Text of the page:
Pancreatic Cancer, The Silent Disease
The symptoms are subtle, so it’s rarely diagnosed in the early stages when treatment is most effective. This is how pancreatic cancer came to be known as the “silent disease.”
The American Cancer Society estimates that about 32,000 new cases of pancreatic cancer will be diagnosed in the U.S. this year, but fewer than 2,000 of those patients will survive more than five years. In fact, according to the National Cancer Institute, pancreatic cancer has the poorest likelihood of survival among all major cancers.
Last week, Northwestern University researcher Halcyon Skinner, Ph.D., told Reuters Health, “Because there is no effective screening for pancreatic cancer, identifying controllable risk factors for the disease is essential for developing strategies that can prevent cancer.”
The two most prominent controllable risk factors are obesity and cigarette smoking, both of which raise the risk of developing the cancer. As for prevention, Dr. Skinner recently led a study that shows how supplements of one vitamin may reduce pancreatic cancer risk by a surprisingly significant degree.
Looking for dietary or environmental factors that might affect pancreatic cancer risk, Dr. Skinner and his team analyzed data from two long-term population studies that followed the medical conditions and dietary habits of more than 122,000 subjects. About 75,000 subjects were women, and most of the subjects were over the age of 40.
Three key results stood out:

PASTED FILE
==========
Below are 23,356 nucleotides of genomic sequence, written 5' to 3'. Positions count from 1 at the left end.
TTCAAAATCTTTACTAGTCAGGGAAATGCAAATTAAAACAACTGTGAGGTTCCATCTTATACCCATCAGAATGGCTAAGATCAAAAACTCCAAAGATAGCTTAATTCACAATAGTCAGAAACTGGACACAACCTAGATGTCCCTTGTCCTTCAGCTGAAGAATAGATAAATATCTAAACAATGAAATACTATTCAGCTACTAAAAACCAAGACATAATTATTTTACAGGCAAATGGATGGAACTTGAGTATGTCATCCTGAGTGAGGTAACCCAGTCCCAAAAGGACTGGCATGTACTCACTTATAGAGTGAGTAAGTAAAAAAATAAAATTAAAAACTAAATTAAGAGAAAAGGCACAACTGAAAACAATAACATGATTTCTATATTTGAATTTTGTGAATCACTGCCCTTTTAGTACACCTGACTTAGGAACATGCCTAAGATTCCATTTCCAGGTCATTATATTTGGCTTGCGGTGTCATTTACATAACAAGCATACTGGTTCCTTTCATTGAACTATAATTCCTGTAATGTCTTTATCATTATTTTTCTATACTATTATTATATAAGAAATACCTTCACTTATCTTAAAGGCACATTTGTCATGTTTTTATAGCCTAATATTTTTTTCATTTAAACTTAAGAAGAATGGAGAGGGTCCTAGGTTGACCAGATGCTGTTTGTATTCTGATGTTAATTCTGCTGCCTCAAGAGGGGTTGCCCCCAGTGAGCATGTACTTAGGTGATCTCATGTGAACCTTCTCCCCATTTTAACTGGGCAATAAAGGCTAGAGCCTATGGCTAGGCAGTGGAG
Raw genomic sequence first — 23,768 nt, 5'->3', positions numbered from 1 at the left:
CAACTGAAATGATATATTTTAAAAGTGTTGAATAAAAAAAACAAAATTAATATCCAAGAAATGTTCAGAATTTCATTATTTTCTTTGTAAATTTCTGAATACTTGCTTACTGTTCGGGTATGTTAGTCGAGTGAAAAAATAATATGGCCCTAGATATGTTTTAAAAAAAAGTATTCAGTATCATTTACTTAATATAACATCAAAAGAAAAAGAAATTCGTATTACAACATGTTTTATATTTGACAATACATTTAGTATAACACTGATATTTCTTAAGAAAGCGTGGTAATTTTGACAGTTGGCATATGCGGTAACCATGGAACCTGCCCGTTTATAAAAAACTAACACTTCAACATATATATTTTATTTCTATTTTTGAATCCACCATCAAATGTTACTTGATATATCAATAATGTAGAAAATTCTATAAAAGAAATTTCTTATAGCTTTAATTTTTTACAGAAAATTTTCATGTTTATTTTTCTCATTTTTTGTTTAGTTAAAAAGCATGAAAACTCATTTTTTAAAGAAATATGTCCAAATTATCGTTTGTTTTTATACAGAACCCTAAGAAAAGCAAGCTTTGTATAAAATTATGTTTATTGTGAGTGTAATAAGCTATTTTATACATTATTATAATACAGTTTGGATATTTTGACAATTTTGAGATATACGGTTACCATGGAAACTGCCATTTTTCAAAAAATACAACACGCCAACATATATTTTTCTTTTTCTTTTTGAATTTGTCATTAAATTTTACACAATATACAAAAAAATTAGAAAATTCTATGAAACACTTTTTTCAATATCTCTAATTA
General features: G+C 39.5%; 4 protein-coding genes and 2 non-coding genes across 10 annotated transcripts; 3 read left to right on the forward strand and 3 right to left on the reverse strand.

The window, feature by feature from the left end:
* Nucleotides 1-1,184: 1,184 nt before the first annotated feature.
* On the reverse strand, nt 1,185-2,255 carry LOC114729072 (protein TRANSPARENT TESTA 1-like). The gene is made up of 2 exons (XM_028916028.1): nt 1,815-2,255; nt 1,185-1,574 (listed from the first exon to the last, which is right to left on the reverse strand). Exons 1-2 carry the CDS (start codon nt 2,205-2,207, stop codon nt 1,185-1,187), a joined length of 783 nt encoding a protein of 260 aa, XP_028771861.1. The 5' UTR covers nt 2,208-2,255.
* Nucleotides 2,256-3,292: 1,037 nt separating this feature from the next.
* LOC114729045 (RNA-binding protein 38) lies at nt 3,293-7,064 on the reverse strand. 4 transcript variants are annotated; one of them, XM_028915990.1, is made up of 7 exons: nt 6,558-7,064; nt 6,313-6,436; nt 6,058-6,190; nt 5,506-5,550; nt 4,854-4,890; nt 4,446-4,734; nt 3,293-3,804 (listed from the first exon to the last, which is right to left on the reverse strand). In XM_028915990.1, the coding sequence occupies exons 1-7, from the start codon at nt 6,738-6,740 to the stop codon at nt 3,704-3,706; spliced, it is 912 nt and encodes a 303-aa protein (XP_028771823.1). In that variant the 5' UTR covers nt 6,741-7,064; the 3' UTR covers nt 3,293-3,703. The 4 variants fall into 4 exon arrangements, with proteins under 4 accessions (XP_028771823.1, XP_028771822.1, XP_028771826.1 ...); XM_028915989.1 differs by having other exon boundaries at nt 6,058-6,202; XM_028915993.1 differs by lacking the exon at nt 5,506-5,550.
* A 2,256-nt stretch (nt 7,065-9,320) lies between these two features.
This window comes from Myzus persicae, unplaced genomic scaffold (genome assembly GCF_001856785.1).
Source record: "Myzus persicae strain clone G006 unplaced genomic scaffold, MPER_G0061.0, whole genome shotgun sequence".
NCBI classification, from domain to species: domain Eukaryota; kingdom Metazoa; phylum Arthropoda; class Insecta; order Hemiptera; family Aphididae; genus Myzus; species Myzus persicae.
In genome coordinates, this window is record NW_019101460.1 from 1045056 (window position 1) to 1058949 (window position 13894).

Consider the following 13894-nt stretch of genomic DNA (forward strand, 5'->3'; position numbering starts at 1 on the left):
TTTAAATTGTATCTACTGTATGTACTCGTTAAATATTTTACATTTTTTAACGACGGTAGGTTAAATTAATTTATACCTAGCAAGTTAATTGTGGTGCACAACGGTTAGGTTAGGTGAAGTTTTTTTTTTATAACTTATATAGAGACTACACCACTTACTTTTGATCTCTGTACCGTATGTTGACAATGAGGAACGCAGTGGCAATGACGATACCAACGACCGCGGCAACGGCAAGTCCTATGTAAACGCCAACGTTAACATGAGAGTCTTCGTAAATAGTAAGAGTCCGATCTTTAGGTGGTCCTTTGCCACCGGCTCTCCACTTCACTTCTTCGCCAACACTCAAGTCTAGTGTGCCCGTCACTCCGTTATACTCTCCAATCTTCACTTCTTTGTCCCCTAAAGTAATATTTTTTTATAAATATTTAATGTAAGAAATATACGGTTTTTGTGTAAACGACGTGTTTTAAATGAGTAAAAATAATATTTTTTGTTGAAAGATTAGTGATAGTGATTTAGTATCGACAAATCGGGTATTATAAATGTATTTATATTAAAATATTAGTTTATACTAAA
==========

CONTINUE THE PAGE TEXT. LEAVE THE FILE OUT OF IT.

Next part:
- Subjects who took supplements that supplied at least 400 IU of vitamin D per day (the recommended daily allowance) lowered their risk of pancreatic cancer by 43 percent
- Those who took vitamin D supplements that supplied less than 150 IU of the vitamin per day lowered their risk by 22 percent
- Those who took more than 400 IU per day did not lower their risk by any more than 43 percent
As I’ve noted in many e-Alerts, the best source of vitamin D is sunlight. When your skin is exposed to ultraviolet light, your body responds by manufacturing vitamin D. Unfortunately, the amount of sun needed to develop vitamin D is only available in most of the U.S. during the summer months.
Put a tomato in it
While you’re upping your vitamin D intake, there’s another dietary choice that may help lower pancreatic cancer risk.
Last year, Canadian researchers investigated a possible link between pancreatic cancer and dietary intake of carotenoids; organic plant pigments that have been shown to help control inflammation. Subjects included 462 patients diagnosed with pancreatic cancer, and more than 4,700 healthy people selected from eight Canadian provinces.
Researchers found that beta-carotene and total carotenoid intake was associated with a significantly reduced risk of pancreatic cancer among non-smoking subjects. But the most striking result concerned the carotenoid lycopene. Those who had the highest lycopene intake reduced their pancreatic cancer risk by more than 30 percent, compared to subjects with the lowest intake.
The richest dietary source of lycopene is tomatoes, and absorbency of this important antioxidant is increased when tomatoes are served warm with a source of fat, such as cheese or meat.
Studies have shown that lycopene may also offer protection against breast cancer, prostate cancer, and heart disease.
“Vitamin D Intake and the Risk of Pancreatic Cancer in Two Cohort Studies” Cancer Epidemiology, Biomarkers & Prevention, Vol. 15, No. 9, September 2006, cebp.aacrjournals.org
“Vitamin D Halves Pancreatic Cancer Risk” Reuters Health, 9/13/06, reutershealth.com